NORA (begins to unpack the box, but soon pushes it all away). Oh, if I dared go out. If only no one would come. If only I could be sure nothing would happen here in the meantime. Stupid nonsense; no one will come. Only I mustn't think about it. I will brush my muff. What lovely, lovely gloves. Out of my thoughts, Away, away! One, two, three, four, five, six— (Screams) There, someone's coming—

Derived terms[edit]


Galician[edit]

Etymology 1[edit]

Inflected form of ir (to go).

Verb[edit]

for

  1. first-person singular future subjunctive of ir
  2. third-person singular future subjunctive of ir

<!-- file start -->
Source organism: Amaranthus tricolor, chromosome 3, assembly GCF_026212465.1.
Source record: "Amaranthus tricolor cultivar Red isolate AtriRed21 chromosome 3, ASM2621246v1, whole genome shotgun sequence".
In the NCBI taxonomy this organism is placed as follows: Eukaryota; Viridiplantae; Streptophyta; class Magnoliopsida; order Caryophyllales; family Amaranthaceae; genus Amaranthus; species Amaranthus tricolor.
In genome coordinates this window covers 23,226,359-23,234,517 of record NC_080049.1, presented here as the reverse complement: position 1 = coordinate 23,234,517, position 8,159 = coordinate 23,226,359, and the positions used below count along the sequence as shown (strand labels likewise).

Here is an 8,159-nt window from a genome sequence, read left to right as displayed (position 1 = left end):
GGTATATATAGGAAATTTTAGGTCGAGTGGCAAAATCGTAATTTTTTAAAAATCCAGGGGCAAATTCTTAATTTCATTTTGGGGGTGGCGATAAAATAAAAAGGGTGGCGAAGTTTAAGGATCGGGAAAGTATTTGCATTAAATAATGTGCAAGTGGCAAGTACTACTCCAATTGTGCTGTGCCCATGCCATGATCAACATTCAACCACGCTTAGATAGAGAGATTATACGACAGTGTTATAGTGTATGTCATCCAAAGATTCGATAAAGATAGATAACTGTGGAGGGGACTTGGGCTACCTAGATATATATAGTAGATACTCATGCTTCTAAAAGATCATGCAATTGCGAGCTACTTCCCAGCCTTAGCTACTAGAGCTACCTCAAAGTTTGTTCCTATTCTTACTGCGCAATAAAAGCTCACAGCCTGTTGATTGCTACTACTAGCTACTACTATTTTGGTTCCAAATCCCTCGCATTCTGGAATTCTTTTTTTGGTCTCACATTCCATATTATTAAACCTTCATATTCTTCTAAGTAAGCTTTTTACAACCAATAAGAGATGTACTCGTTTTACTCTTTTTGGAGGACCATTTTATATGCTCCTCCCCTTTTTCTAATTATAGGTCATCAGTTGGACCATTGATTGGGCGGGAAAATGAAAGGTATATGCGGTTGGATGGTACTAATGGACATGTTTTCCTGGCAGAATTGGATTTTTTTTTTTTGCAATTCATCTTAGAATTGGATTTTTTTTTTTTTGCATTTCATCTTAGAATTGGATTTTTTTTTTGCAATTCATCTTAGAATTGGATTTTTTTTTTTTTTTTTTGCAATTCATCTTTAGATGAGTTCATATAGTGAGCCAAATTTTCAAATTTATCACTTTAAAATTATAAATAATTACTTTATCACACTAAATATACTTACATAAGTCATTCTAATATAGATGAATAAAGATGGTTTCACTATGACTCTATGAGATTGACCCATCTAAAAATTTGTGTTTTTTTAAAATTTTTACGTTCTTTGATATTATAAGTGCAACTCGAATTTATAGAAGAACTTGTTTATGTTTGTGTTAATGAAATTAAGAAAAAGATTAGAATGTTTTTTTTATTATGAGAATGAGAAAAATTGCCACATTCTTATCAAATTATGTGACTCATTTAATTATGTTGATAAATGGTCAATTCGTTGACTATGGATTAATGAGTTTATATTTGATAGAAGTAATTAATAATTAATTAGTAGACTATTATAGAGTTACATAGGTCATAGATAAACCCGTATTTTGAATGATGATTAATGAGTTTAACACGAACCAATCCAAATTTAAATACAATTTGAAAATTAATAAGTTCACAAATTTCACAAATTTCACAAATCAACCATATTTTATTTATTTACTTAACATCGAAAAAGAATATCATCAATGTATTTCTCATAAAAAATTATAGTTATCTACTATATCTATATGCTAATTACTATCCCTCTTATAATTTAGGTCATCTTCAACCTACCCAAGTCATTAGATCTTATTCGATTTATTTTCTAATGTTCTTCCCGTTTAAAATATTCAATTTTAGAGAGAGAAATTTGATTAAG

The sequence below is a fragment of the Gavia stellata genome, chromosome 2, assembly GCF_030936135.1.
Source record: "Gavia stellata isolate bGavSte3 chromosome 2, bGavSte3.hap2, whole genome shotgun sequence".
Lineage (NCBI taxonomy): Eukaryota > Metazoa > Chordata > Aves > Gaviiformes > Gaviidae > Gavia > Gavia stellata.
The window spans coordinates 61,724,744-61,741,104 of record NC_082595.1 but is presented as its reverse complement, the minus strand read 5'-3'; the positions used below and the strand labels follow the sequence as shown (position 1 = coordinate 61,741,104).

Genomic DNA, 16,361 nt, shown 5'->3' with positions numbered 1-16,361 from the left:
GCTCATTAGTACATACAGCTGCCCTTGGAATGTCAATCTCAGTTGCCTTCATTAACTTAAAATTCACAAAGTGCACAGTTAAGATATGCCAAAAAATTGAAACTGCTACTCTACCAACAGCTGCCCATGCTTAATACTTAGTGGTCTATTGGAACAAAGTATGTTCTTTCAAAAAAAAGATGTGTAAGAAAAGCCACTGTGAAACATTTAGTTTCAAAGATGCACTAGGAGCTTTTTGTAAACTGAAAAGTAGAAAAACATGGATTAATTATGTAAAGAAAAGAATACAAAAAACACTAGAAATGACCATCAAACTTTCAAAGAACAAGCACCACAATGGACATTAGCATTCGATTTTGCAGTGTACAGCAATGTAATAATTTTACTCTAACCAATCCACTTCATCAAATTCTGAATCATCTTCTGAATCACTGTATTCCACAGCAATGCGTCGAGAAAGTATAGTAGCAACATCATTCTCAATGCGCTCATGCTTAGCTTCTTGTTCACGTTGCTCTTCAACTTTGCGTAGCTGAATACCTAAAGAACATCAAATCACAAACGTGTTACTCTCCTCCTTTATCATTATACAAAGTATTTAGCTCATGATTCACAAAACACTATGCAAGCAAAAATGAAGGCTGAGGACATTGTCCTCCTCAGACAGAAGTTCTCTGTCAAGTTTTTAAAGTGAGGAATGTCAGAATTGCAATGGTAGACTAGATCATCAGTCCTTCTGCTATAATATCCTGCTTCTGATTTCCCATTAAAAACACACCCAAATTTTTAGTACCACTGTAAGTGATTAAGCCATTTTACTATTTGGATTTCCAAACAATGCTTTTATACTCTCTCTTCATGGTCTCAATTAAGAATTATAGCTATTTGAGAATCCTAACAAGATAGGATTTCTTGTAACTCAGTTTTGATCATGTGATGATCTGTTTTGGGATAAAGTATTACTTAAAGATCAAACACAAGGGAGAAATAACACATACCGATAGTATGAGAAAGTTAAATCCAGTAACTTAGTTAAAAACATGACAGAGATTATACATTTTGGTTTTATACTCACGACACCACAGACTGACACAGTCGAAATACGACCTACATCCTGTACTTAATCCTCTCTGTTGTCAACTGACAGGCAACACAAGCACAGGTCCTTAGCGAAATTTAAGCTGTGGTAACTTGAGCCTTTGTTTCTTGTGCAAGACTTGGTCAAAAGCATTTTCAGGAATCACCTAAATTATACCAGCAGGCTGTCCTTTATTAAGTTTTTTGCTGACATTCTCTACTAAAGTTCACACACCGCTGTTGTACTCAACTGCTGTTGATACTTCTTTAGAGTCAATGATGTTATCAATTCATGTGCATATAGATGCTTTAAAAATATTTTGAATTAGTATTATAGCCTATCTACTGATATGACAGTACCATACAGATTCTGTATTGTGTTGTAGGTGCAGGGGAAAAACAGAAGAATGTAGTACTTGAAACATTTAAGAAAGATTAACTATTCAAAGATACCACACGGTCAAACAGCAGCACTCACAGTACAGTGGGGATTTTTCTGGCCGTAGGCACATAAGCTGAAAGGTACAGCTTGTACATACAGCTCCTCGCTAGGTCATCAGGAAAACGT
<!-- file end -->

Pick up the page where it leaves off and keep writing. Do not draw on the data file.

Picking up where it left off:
Etymology 2[edit]

Inflected form of ser (to be).

Verb[edit]

for

  1. first-person singular future subjunctive of ser
  2. third-person singular future subjunctive of ser

Icelandic[edit]

Noun[edit]

for f (for-ar, for-ir)

  1. mud
  2. a bog

Derived terms[edit]


Ido[edit]

Preposition[edit]

for

  1. far from

Latin[edit]

Etymology[edit]

From Proto-Indo-European *bʰeh₂- (to speak). Cognates include fama (news; fame), fabula (story, tale, fable), Ancient Greek φημί (phēmi, speak), φάτις (phatis, rumour, news, speech), φάσις (phasis, speech, announcement), φωνή (phōnē, voice), Old Church Slavonic баяти (bajati, tell, narrate) and баснь (basnĭ, fable) (Russian баять (bajatʹ) and басня (basnja)) and Old English bannan (English ban). Compare also Sanskrit भनति (bhánati, speak).

Pronunciation[edit]

Verb[edit]

present active for, present infinitive fārī, perfect active fātus sum (deponent)

  1. I speak, talk, say.

Inflection[edit]

Synonyms[edit]

Derived terms[edit]

Related terms[edit]


Norwegian Bokmål[edit]